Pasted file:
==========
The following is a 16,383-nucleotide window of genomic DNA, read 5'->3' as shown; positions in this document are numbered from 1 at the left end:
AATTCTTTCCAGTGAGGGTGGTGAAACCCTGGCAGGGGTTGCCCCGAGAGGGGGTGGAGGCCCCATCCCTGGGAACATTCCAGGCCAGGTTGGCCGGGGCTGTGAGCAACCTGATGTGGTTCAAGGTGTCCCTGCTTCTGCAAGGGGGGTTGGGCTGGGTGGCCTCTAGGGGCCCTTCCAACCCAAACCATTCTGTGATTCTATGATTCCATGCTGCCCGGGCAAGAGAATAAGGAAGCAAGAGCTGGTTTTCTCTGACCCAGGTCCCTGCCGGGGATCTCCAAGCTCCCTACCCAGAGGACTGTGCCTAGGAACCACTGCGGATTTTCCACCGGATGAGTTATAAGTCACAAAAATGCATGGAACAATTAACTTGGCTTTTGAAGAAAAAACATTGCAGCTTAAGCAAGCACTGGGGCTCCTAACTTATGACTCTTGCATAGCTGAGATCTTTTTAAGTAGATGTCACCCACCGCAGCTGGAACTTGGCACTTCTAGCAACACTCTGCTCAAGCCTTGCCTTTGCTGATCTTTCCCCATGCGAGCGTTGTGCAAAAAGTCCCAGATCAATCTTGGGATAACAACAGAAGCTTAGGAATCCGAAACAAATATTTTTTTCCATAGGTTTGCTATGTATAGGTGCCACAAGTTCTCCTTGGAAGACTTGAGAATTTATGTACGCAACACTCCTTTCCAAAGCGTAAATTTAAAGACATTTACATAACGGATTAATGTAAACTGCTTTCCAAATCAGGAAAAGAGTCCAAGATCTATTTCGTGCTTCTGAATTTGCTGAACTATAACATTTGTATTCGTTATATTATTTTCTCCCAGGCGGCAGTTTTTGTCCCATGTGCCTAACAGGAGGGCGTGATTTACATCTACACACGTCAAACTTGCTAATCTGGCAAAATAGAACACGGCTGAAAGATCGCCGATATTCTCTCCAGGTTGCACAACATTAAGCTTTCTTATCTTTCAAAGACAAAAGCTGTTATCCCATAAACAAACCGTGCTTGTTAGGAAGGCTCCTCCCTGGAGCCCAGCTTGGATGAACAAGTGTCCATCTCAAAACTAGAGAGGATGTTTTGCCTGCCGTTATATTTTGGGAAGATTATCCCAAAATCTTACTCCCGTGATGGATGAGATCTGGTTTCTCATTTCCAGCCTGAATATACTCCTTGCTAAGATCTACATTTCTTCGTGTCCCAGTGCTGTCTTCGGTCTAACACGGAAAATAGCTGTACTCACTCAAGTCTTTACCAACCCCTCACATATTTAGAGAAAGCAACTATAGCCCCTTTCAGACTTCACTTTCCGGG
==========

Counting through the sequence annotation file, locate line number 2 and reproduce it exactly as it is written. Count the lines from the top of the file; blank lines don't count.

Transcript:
AATTCTTTCCAGTGAGGGTGGTGAAACCCTGGCAGGGGTTGCCCCGAGAGGGGGTGGAGGCCCCATCCCTGGGAACATTCCAGGCCAGGTTGGCCGGGGCTGTGAGCAACCTGATGTGGTTCAAGGTGTCCCTGCTTCTGCAAGGGGGGTTGGGCTGGGTGGCCTCTAGGGGCCCTTCCAACCCAAACCATTCTGTGATTCTATGATTCCATGCTGCCCGGGCAAGAGAATAAGGAAGCAAGAGCTGGTTTTCTCTGACCCAGGTCCCTGCCGGGGATCTCCAAGCTCCCTACCCAGAGGACTGTGCCTAGGAACCACTGCGGATTTTCCACCGGATGAGTTATAAGTCACAAAAATGCATGGAACAATTAACTTGGCTTTTGAAGAAAAAACATTGCAGCTTAAGCAAGCACTGGGGCTCCTAACTTATGACTCTTGCATAGCTGAGATCTTTTTAAGTAGATGTCACCCACCGCAGCTGGAACTTGGCACTTCTAGCAACACTCTGCTCAAGCCTTGCCTTTGCTGATCTTTCCCCATGCGAGCGTTGTGCAAAAAGTCCCAGATCAATCTTGGGATAACAACAGAAGCTTAGGAATCCGAAACAAATATTTTTTTCCATAGGTTTGCTATGTATAGGTGCCACAAGTTCTCCTTGGAAGACTTGAGAATTTATGTACGCAACACTCCTTTCCAAAGCGTAAATTTAAAGACATTTACATAACGGATTAATGTAAACTGCTTTCCAAATCAGGAAAAGAGTCCAAGATCTATTTCGTGCTTCTGAATTTGCTGAACTATAACATTTGTATTCGTTATATTATTTTCTCCCAGGCGGCAGTTTTTGTCCCATGTGCCTAACAGGAGGGCGTGATTTACATCTACACACGTCAAACTTGCTAATCTGGCAAAATAGAACACGGCTGAAAGATCGCCGATATTCTCTCCAGGTTGCACAACATTAAGCTTTCTTATCTTTCAAAGACAAAAGCTGTTATCCCATAAACAAACCGTGCTTGTTAGGAAGGCTCCTCCCTGGAGCCCAGCTTGGATGAACAAGTGTCCATCTCAAAACTAGAGAGGATGTTTTGCCTGCCGTTATATTTTGGGAAGATTATCCCAAAATCTTACTCCCGTGATGGATGAGATCTGGTTTCTCATTTCCAGCCTGAATATACTCCTTGCTAAGATCTACATTTCTTCGTGTCCCAGTGCTGTCTTCGGTCTAACACGGAAAATAGCTGTACTCACTCAAGTCTTTACCAACCCCTCACATATTTAGAGAAAGCAACTATAGCCCCTTTCAGACTTCACTTTCCGGG